Story posted on
As a child the historian Tom Holland was fascinated by the ancient Romans and Greeks.
Holland, who hails from Wiltshire, went on to author several bestselling books on Roman and Greek history. But the more he got into the ancient world, the more morally repellent he found the ‘heroes’ of that age. It was said that Julius Caesar slaughtered a million Gauls and forced another million into slavery. Rather than condemning Caesar as a genocidal war criminal, the citizens of Rome hailed him as a mighty leader whose exploits redounded to the glory of the Empire.
Holland became increasingly aware that his perspective on life was vastly different to that of the old Romans and Greeks. He realised that his idea of what’s right and wrong had been formed by a culture that had been deeply influenced by the Christian faith. In his most recent book Dominion: The Making of the Western Mind, Holland shows how our commonly accepted moral values were shaped by Christian teachings. We take it as self-evident that all people should be treated with dignity and respect. But that belief didn’t come from nowhere.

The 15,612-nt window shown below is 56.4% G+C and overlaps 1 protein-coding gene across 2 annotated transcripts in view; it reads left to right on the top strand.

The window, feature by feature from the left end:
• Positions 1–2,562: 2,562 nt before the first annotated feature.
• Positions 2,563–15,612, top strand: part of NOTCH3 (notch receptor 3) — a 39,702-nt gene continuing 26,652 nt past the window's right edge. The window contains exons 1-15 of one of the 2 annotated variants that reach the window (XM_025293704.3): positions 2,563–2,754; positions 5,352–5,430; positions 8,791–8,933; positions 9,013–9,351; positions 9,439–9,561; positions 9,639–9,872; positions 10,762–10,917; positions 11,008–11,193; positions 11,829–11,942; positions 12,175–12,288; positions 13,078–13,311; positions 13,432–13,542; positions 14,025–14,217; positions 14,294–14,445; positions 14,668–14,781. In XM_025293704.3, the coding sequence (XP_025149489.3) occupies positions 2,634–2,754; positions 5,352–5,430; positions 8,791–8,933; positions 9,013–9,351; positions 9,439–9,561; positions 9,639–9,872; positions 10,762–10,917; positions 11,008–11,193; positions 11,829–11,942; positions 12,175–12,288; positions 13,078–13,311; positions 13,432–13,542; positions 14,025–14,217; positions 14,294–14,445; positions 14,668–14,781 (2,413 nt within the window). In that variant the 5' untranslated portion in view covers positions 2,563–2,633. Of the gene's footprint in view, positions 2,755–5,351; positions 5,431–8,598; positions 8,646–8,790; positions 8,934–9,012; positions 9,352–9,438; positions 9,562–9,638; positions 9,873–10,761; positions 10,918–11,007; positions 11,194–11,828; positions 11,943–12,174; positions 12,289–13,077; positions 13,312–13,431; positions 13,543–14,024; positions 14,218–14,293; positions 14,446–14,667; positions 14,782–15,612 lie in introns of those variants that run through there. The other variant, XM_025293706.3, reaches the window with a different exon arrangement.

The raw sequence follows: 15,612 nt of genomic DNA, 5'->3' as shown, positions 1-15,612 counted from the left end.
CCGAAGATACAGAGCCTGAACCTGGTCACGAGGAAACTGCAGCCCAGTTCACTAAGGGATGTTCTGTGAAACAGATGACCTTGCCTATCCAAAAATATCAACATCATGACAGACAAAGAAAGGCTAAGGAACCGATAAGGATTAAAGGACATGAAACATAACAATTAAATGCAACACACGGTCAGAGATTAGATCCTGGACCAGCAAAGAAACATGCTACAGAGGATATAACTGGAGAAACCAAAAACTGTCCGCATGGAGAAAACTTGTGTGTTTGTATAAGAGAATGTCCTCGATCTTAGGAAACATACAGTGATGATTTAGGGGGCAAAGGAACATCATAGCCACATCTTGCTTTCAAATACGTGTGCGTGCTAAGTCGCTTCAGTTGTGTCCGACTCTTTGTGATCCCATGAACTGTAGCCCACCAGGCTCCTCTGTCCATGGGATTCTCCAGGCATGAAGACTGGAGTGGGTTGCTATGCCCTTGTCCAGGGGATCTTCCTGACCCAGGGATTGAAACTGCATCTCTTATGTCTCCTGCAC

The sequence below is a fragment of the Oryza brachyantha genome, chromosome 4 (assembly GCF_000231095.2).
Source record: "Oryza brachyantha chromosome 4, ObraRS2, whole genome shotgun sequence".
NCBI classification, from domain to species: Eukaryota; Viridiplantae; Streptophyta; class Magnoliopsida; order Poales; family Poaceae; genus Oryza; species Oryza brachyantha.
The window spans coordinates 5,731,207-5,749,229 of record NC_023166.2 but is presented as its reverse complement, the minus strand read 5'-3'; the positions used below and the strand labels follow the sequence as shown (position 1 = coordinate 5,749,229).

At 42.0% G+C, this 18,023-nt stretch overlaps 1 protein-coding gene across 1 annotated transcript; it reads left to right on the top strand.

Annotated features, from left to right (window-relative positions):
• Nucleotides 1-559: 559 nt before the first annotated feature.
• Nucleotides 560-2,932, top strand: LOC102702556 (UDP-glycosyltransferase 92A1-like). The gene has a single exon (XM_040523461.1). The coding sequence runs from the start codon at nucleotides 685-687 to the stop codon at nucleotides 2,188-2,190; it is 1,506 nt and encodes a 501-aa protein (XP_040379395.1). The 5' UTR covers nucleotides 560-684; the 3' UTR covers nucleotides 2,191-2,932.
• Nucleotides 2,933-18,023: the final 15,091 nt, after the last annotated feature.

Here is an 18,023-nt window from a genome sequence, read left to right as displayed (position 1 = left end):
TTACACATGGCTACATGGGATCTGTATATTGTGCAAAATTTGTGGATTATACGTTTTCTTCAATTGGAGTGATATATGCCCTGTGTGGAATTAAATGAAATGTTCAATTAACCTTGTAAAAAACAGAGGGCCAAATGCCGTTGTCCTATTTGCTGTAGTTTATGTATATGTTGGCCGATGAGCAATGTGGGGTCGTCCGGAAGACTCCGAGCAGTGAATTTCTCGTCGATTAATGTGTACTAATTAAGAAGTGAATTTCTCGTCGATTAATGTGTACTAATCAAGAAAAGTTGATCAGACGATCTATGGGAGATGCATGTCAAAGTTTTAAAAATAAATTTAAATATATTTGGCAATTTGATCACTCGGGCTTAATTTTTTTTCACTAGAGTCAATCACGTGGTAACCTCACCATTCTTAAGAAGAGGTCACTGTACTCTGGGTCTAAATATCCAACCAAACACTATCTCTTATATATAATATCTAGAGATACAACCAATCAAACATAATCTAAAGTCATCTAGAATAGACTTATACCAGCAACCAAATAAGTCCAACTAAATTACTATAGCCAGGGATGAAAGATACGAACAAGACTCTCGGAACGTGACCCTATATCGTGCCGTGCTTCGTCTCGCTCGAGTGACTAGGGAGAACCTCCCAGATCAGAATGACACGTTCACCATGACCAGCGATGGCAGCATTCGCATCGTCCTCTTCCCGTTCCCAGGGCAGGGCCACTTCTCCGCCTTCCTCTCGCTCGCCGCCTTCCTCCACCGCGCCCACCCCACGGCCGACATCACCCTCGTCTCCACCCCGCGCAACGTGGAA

The Bible insists that all human beings are made in the image of God and are deserving of love and care from womb to tomb. The value of human life is underlined by the belief that in Jesus our Creator became one of us. He came to suffer and die on the cross that we might be forgiven and be put right with God. “It is the audacity of it”, writes Holland, “the audacity of finding in a twisted and defeated corpse the glory of the creator of the universe”.
For the Romans, crucifixion was a symbol of brute power, ‘this is what you get if you mess with us’. Since Jesus, the cross has an altogether different message, ‘God shows his love for us in that while we were still sinners, Christ died for us.’ The love of God that streams from the cross changed the course of history and is still transforming lives today.
Pastor: Guy Davies